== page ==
Seattle Students Rally for Change to Sexual Assault Policy


David C. '22

John Stanford Center for Education Excellence, where SASA and other students demanded for reform

Trigger warning: sexual assault and harassment

It has been a busy couple of months for Ballard High School’s Students Against Sexual Assault (SASA) advocacy group. In fact, SASA has only been around for a couple of months, as it was founded on Oct. 4 of this past year when Rosa Basiji, Dylan Carney-Woods, MJ Lambard, Nicoló Potestà, and Cass Sylves met in a gender neutral bathroom. There, they planned SASA’s first rally, a sit-in protest, in less than an hour. The advertisements they then posted to Instagram spread rapidly throughout the school and beyond. 

Fast forward to the chilly evening of Dec. 1, when over 100 students from around the district converged on Seattle Public Schools’ John Stanford Center for Educational Excellence in SoDo. Lit by flood lights overhead and equipped with a microphone, speakers stood atop a plastic table. SASA leaders addressed the crowd with their demands, and others shared their personal stories of assault and the failure of their schools to support them. Protesters held signs reading, “SPS [Seattle Public Schools] needs to protect survivors” and “My clothes are not an invitation.” 

For the protest, SASA compiled a list of demands for the school district, which include training for district-mandated reporters on how to respond to reports of sexual assault, an improved sexual education curriculum, and sexual assault-specialized therapists in every high school. They also demand a policy that students currently undergoing an active investigation for sexual assault or rape, or those convicted of these offenses, are banned from participating in school-run extracurricular activities.

These demands parallel policies at Lakeside. For example, Lakeside faculty and staff receive an annual training on preventing sexual violence; SASA’s demands state that trainings must be held monthly “to have maximum effectiveness” and be “in-depth and continual.” While Lakeside’s trainings are annual instead of monthly, they discuss vital issues such as the legal and ethical responsibilities of being a mandated reporter. SASA’s demands also include placing a therapist specialized in sexual assault in each high school; at Lakeside, both Dr. Sjoberg and Ms. Swanson are trained in dealing with sexual assault and “work with local agencies and mental health professionals that provide support to those that have experienced or perpetrated sexual assault,” says Dr. Sjoberg.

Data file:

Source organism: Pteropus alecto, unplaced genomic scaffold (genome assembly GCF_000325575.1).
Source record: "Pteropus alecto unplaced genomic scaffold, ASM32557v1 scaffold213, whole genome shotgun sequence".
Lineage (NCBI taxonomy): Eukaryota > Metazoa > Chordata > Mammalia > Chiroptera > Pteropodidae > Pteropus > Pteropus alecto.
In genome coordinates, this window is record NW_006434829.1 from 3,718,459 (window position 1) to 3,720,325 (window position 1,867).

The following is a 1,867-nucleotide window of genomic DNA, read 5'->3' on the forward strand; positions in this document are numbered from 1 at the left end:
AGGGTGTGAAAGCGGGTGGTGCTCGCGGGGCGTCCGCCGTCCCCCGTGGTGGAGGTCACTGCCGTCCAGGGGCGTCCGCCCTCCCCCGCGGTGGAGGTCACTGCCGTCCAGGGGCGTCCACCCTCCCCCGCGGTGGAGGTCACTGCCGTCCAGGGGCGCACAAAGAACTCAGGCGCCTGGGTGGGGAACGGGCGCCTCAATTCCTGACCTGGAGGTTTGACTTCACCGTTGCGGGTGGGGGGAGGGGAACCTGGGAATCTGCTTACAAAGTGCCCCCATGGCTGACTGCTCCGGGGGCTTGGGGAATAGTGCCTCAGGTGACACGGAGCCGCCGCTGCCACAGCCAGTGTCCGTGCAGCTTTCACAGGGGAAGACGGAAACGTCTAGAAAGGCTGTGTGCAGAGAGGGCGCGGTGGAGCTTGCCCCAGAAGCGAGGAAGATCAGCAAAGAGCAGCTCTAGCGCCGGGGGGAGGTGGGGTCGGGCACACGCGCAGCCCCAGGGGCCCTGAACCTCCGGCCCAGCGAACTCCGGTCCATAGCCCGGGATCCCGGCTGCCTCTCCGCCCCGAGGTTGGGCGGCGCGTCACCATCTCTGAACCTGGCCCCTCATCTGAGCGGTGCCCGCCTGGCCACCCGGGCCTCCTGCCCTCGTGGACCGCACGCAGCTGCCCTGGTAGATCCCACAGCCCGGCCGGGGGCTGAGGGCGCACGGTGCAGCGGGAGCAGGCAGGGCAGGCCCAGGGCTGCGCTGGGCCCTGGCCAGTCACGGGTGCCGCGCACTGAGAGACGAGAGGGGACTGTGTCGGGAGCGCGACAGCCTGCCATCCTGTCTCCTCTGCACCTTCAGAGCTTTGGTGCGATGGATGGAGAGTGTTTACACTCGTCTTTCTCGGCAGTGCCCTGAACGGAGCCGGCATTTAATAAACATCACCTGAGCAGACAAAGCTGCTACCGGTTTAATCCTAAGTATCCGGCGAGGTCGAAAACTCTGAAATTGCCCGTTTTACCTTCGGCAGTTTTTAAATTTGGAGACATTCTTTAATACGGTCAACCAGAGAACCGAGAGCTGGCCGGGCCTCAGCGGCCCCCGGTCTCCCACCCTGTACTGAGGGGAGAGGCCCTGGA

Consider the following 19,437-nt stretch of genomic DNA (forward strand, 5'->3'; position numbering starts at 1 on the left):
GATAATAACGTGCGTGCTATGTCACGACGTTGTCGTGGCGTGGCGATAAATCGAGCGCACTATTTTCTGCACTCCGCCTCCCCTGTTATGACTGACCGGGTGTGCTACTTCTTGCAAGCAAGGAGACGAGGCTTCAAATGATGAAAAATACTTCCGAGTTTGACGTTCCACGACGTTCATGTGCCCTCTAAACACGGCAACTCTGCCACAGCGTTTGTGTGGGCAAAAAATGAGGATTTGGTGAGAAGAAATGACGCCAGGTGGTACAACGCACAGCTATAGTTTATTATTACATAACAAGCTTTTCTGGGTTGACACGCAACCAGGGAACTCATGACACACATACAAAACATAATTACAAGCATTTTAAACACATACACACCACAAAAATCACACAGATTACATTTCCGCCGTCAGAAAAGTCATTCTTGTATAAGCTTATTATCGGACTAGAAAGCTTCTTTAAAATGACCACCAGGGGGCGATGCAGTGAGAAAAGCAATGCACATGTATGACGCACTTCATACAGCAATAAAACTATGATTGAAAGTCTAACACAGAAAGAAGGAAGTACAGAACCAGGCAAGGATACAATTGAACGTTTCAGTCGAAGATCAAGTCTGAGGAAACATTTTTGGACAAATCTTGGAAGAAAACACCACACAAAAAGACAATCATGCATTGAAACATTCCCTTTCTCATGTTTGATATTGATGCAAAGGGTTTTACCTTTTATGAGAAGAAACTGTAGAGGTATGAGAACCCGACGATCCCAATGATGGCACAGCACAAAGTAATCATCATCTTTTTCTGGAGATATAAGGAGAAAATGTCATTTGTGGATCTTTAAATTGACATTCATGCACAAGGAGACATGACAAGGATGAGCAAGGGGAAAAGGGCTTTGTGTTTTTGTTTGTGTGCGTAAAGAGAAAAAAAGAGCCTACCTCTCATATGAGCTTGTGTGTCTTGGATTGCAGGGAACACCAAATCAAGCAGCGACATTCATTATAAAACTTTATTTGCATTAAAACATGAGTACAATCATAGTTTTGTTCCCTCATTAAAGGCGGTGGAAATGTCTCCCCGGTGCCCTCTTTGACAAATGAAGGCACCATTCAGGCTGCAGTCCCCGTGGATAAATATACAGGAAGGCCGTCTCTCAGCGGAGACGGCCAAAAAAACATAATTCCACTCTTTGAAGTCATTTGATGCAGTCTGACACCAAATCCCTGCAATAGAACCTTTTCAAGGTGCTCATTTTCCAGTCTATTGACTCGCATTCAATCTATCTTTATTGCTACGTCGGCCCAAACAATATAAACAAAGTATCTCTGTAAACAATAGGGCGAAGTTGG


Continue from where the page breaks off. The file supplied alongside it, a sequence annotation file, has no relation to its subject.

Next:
We shouldn’t still be walking around with our abusers in school. We shouldn’t have to face that every day.

A long-term project for SASA and Seattle Public Schools is divorcing the district’s sexual education curriculum from King County’s FLASH (Family Life and Sexual Health). SASA states that while FLASH covers issues like birth control and STDs, it lacks an adequate focus on sexual violence, even though it does have a lesson on “Coercion and Consent.” SASA recommends a lesson on sexual assault that includes what it can look like, related resources for victims of assault, and a specific description of the reporting and disciplinary procedure for sexual assault. Notably, the proposed curriculum for SPS would begin in kindergarten, whereas FLASH starts in fifth grade. The change would implement a steady course of learning on consent and other wellness-related topics starting from an early age, leaders say.